client, JNC, to incur." Id.
Goldin alleges that he essentially served as "local counsel" to Olmstead on behalf of JNC
in connection with the Adversary Proceeding. See Dkt. No. 25 at ¶ 22. Goldin claims that
Olmstead was identified by JNC and its successor attorneys as the "outside general counsel for
[JNC]." Id. at ¶ 23. As it concerns the Adversary Proceeding, Goldin alleges that Olmstead
provided legal advise to both JNC and Goldin regarding the claims asserted against JNC and
JNC's defenses to those claims. See id. at ¶ 24. During Goldin's representation of JNC, Goldin
claims that Olmstead directed litigation strategy on behalf of JNC and Goldin communicated
primarily with Olmstead. See id. Further, the third-party complaint alleges that Olmstead, among
other things, prepared and drafted pleadings, prepared and drafted responses to discovery
demands, entered into agreements on behalf of JNC with the Bankruptcy Trustee's attorney, and
provided selective documents to Goldin for purposes of responding to the Trustee's discovery
demands. See id. at ¶¶ 25-26.
Goldin claims that he reasonably relied on the pleadings and discovery responses prepared
by Olmstead on behalf of JNC in regards to the Adversary Proceeding, including the contends and
representations set forth therein. See id. at ¶ 27. Further, Goldin claims that he reasonably relied
on Olmstead's representations to him that JNC had in its possession sufficient documentation and
evidence to establish the affirmative defenses set forth in the pleadings and papers prepared by
Goldin on behalf of JNC. See id. at ¶ 28.
On March 1, 2013, JNC filed discovery responses to the Trustee's discovery demands,
which were prepared by Olmstead. See Dkt. No. 25 at ¶ 29. JNC's discovery responses indicated
that "[JNC] is not withholding from production any document that [it] is presently able to supply
and any further responsive pleadings discovered later will be produced." Id. at ¶ 30.
On March 28, 2013, the Trustee filed a motion for partial summary judgment in the
Adversary Proceeding. See id. at ¶ 31. According to Goldin, on June 17, 2013, Robert Nagle,
Vice President of Operations of JNC, submitted a handwritten letter to the Bankruptcy Court
stating that JNC was opposing the motion filed by the Trustee. See id. at ¶ 32. In his June 17,
2013 correspondence, Goldin claims that he was effectively dismissed from further representing
JNC. See id. at ¶ 33. In fact, Goldin claims that Nagle "advised the Court that the attorney-client
relationship had broken down, and further stated: 'I need to defend my company + myself.'" Id. at
On June 20, 2013, the Bankruptcy Judge presiding over the Adversary Proceeding, the
Honorable Robert E. Littlefield, held a telephonic hearing in response to Nagle's letter opposing
the Trustee's motion for partial summary judgment. See id. at ¶ 35. This hearing was attended by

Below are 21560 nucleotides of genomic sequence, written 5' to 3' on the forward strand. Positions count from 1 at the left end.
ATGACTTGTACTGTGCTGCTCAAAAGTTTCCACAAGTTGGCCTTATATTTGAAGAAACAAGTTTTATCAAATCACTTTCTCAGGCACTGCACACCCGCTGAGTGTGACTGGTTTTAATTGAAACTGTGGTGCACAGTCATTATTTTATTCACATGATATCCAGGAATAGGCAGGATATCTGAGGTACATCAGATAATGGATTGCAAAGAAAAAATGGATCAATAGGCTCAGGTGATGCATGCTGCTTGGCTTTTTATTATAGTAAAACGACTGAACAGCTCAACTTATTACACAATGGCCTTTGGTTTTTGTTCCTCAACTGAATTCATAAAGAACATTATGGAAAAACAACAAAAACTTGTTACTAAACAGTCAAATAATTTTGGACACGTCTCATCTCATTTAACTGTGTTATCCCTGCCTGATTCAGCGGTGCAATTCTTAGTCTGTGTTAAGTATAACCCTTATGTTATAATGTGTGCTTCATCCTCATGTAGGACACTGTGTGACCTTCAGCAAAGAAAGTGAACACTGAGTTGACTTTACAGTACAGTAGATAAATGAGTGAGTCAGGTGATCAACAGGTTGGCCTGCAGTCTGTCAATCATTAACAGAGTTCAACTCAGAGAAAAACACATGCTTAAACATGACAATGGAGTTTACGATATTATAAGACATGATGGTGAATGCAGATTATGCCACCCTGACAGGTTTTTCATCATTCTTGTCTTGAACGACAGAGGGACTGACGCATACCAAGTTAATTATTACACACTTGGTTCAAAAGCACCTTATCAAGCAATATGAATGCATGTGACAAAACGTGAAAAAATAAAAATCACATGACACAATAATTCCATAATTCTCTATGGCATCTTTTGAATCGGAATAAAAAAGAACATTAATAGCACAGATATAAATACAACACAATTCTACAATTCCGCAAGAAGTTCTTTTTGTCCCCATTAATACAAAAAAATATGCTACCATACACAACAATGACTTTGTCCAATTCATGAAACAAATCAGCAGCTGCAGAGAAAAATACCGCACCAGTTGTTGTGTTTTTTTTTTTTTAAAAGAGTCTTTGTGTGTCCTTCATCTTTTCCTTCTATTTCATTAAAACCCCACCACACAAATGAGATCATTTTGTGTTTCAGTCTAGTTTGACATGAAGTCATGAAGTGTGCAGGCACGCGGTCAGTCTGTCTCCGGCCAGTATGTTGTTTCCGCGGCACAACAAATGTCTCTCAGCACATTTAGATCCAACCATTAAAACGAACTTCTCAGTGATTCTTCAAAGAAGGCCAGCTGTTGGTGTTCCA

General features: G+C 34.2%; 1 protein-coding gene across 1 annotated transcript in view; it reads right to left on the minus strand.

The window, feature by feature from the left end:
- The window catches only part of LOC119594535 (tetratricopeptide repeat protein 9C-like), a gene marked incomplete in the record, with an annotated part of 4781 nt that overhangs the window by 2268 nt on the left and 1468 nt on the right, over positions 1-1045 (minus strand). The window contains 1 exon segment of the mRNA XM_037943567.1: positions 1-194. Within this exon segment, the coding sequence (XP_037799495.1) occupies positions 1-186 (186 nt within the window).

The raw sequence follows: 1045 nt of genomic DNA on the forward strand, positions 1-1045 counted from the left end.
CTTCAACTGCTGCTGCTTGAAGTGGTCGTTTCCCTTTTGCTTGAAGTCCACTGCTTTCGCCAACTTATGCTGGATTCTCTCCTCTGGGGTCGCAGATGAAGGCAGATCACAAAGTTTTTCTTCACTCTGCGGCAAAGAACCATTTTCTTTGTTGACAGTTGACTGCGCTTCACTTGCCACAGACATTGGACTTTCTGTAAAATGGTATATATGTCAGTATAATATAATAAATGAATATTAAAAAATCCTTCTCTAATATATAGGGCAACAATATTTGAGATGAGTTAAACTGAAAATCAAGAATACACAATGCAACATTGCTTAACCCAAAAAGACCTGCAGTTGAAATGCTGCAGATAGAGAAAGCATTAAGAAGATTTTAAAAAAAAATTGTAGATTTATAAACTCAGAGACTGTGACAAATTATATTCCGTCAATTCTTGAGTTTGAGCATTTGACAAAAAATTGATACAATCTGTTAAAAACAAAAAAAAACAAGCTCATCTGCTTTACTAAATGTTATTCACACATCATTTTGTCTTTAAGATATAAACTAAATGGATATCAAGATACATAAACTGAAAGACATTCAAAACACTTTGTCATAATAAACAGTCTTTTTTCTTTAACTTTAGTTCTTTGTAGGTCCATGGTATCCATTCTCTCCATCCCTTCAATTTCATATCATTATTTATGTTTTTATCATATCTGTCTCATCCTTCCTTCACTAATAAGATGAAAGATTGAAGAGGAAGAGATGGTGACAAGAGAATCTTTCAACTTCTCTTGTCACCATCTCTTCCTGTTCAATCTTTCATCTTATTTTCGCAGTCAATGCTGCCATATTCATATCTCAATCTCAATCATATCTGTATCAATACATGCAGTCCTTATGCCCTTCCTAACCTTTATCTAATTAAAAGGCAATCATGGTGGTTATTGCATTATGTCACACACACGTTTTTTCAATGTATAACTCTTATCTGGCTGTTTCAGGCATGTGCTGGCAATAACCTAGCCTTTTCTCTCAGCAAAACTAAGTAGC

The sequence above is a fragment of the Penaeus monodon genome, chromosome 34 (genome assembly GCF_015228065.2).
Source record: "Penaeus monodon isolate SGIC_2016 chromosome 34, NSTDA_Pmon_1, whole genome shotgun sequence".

the attorney for the Trustee (Christian Dribusch), as well as Nagle, Olmstead, and Goldin, who
was instructed by Judge Littlefield to appear. See id. at ¶ 36. According to Goldin, Douglas Rose
was formally substituted as counsel for JNC immediately after the June 20, 2013 conference. See
id. at ¶ 37. Moreover, Goldin claims that, during the conference, Judge Littlefield specifically
asked JNC and Olmstead whether they required additional time to respond to the Trustee's motion
and to conduct further discovery in the Adversary Proceeding. See id. at ¶ 38. Olmstead,
"responding on behalf of and as an agent for his client, JNC, advised Judge Littlefield that JNC
did not require additional time to respond to the aforesaid motion, and that discovery in the
Adversary Proceeding was complete." Id. at ¶ 39.
According to Goldin, JNC had an opportunity to oppose the Trustee's motion for partial
summary judgment and conduct additional discovery but for Olmstead's response that JNC did
not require additional time to respond to that motion and that discovery was complete. See id. at
¶ 40. As such, Goldin claims that, "insofar as JNC alleges in the First-Party Action that it was
caused to incur damages as a result of the Bankruptcy Trustee's Motion for Partial Summary
Judgment being granted and/or its inability to conduct further discovery in the Adversary
Proceeding, JNC would not have been allegedly prejudiced nor have incurred those alleged
damages but for the negligence of Mr. Olmstead." Id. at ¶ 41.
On June 25, 2013, the Bankruptcy Court entered an order granting the Trustee's motion for
partial summary judgment. See Dkt. No. 25 at ¶ 42. Although it is unclear whether Mr. Rose was
actually present for the June 20, 2013 conference, Goldin contends that, if Rose did in fact appear
at the conference, he failed to advise the Bankruptcy Court that JNC required addition time to
respond to the motion or that additional time was required to conduct further discovery. See id. at
¶¶ 44-46. Accordingly, insofar as the complaint alleges that damages were caused as a result of
the Trustee's motion for summary judgment being granted and its inability to conduct further
discovery in the Adversary Proceeding, JNC would not have incurred those alleged damages but
for the negligence, malpractice, and want of care of "substituted counsel," i.e., Mr. Rose. See id.
at ¶ 47.
On July 18, 2013, Rose attempted to forward to the Trustee's attorney additional discovery
items, which were rejected since Rose had not obtained permission to re-open discovery. See
Dkt. No. 25 at ¶¶ 49-50. Thereafter, the Trustee filed a motion in limine objecting to the use at